Panama's New Canal Passes the Test on the Atlantic
The waters of Gatun Lake, the largest artificial body of its kind in the world, began flooding the new canal in Panama on the side of the Atlantic Ocean. This maneuver, conducted successfully today, was the first important stress-test to date of the Third Set of Locks, which is being built on the Central American isthmus by an international consortium led at the operational level by Salini Impregilo. The same test will be conducted on the other system of locks on the Pacific side at the end of the month.
The opening of the valves is the first phase of the flooding of the locks to try out the Italian- built sluice gates and the electromechanical system. By the first half of 2016, they will regulate the passage of ships between the Atlantic and Pacific thanks to a synchronicity between the gates lasting less than five minutes for each one – a maneuver that will repeat itself 24 hours a day, 365 days a year once the project is complete. During the next three to four months, further tests will be conducted on the system of locks that opens onto the Atlantic.
“The initial flooding of the locks of the new Panama Canal is a historic moment for all of us. At this moment, it’s without a doubt the most complex project in the world from an engineering point of view,” said Pietro Salini, chief executive of Salini Impregilo. “It’s a $5 billion project of extraordinary significance not only at the technical level but also for the impact that it will have on global trade.”
The Third Set of Locks is the biggest engineering project in the world in decades whose numbers are without equal. The new canal will allow for the transit of ships that are nearly 400 meters long with a capacity of up to 14,000 containers – or 20-foot equivalent units (TEUs) - three times the amount carried by ships that pass through the existing canal. The project has seen the excavation of 50 million metric cubes of earth, the pouring of five million metric cubes of concrete, the use of 290,000 tons of iron and the work of more than 10,000 workers. The giant sluice doors are – on average –about 30 meters tall, 10 meters wide and 58 meters long. Each weighs more than 3,000 tons.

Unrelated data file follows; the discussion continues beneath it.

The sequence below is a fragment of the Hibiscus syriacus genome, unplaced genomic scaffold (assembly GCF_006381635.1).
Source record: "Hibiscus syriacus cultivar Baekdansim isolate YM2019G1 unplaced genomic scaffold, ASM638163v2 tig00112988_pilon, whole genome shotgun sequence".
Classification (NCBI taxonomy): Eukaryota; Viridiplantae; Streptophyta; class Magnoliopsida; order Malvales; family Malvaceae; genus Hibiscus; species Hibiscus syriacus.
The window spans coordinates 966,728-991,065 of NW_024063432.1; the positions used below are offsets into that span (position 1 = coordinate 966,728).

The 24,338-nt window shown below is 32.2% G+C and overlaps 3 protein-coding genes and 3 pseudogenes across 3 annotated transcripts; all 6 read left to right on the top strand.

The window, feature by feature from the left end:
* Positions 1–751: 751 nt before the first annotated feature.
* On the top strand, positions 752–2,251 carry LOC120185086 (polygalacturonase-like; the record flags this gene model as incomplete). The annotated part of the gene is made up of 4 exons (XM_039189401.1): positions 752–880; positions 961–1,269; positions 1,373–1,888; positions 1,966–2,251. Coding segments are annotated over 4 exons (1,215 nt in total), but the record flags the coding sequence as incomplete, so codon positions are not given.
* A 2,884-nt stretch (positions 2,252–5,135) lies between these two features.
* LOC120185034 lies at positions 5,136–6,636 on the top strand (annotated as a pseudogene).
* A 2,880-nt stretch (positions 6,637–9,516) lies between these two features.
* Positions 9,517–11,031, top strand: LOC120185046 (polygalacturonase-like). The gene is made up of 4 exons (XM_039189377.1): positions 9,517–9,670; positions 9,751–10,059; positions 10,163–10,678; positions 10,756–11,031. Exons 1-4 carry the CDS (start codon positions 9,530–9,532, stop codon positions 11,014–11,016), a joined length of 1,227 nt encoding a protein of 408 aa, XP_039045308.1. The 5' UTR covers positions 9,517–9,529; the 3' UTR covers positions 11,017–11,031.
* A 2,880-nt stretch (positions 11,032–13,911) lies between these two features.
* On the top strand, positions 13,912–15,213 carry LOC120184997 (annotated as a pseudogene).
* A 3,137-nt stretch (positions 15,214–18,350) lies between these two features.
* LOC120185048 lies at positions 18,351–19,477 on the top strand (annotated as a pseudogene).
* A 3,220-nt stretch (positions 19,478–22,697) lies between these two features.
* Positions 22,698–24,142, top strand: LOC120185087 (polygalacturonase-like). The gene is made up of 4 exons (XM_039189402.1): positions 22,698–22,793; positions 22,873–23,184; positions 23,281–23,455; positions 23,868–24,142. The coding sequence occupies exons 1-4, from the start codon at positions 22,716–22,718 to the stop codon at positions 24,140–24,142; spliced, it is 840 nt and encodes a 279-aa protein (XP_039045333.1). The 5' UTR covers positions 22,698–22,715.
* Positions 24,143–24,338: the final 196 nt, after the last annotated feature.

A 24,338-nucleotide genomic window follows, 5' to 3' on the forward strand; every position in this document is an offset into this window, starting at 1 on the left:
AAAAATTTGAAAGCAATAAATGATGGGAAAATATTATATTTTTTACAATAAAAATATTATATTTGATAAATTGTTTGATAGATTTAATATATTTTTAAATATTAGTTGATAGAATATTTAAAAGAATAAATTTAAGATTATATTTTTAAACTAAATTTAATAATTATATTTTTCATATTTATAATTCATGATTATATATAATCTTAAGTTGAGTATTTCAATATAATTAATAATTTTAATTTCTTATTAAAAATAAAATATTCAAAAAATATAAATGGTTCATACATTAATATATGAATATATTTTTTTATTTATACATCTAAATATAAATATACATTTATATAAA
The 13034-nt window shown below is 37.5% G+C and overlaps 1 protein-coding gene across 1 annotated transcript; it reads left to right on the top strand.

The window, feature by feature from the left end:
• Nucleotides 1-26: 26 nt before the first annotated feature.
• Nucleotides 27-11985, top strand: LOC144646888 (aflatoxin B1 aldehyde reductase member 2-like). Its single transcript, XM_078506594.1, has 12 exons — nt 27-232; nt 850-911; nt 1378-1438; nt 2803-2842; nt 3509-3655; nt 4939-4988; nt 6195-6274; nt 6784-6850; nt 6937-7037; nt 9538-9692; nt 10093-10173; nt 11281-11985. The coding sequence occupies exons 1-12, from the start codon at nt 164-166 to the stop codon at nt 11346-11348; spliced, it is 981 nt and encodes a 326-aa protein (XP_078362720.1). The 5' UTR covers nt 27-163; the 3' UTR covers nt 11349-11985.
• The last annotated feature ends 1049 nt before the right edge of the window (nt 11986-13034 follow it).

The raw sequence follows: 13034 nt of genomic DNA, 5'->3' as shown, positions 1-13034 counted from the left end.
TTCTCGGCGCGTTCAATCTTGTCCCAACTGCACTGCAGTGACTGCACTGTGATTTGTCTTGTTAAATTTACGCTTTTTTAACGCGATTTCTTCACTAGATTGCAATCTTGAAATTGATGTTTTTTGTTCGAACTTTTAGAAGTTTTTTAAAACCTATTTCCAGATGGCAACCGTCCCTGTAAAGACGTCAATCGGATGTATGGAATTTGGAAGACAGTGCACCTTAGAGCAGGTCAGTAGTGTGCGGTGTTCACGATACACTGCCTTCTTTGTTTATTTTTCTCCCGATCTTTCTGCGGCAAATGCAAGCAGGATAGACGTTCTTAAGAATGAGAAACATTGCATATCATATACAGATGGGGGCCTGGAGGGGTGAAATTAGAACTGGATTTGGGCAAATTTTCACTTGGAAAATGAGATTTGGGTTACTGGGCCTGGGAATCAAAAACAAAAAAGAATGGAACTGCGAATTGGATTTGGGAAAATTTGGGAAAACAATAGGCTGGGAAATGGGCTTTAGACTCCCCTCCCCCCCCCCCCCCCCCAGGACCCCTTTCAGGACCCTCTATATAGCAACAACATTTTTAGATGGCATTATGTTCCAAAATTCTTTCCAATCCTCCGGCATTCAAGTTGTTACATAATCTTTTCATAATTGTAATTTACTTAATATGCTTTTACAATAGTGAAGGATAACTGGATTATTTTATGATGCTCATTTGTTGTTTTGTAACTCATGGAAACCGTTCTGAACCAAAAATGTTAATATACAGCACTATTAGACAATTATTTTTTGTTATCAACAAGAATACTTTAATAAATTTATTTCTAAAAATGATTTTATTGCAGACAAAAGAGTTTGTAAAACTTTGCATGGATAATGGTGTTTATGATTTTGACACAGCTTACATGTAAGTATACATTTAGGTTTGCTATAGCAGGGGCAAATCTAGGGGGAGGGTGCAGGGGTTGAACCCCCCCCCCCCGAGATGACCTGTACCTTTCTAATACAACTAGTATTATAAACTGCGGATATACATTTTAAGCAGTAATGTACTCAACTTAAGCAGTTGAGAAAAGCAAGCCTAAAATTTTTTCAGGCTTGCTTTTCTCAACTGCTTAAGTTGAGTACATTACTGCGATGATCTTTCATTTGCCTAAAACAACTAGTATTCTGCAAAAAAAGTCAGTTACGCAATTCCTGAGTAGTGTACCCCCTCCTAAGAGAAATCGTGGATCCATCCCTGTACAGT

In order to sail across the Gatun Lake located some 27 meters higher than level of either ocean, the ships enter this ideal hydraulic lift consisting of three chambers fitted with a system of sliding sluice gates. Each chamber is 55 meters high, 427 meters long and 18.3 meters deep.
The new canal will be used by supertankers that carry up to three million barrels of oil, transforming it into the passageway for half of the world’s black gold. It will allow these ships – known as post-Panamax - to avoid having to spend a month and 20,000 kilometers of circumnavigation. In a mere eight hours, they will be able to pass from one ocean to the other.
The Third Set of Locks is also an example in sustainability. To preserve the lake, large basins have been dug alongside each set of locks to reuse the water taken from the lake to fill each chamber. In this way, about 60% of the water is saved, reducing the amount required to about 200 million liters from 500 million liters.
With the new canal, Panama will double the income it gets from the tolls, which at the moment total some $2.5 billion dollars a year. It is also bound to give a boost to tourism. In 2014, Panama saw record 982,392 tourists come to admire the working of the existing canal. This number is bound to increase with the opening of the new canal.
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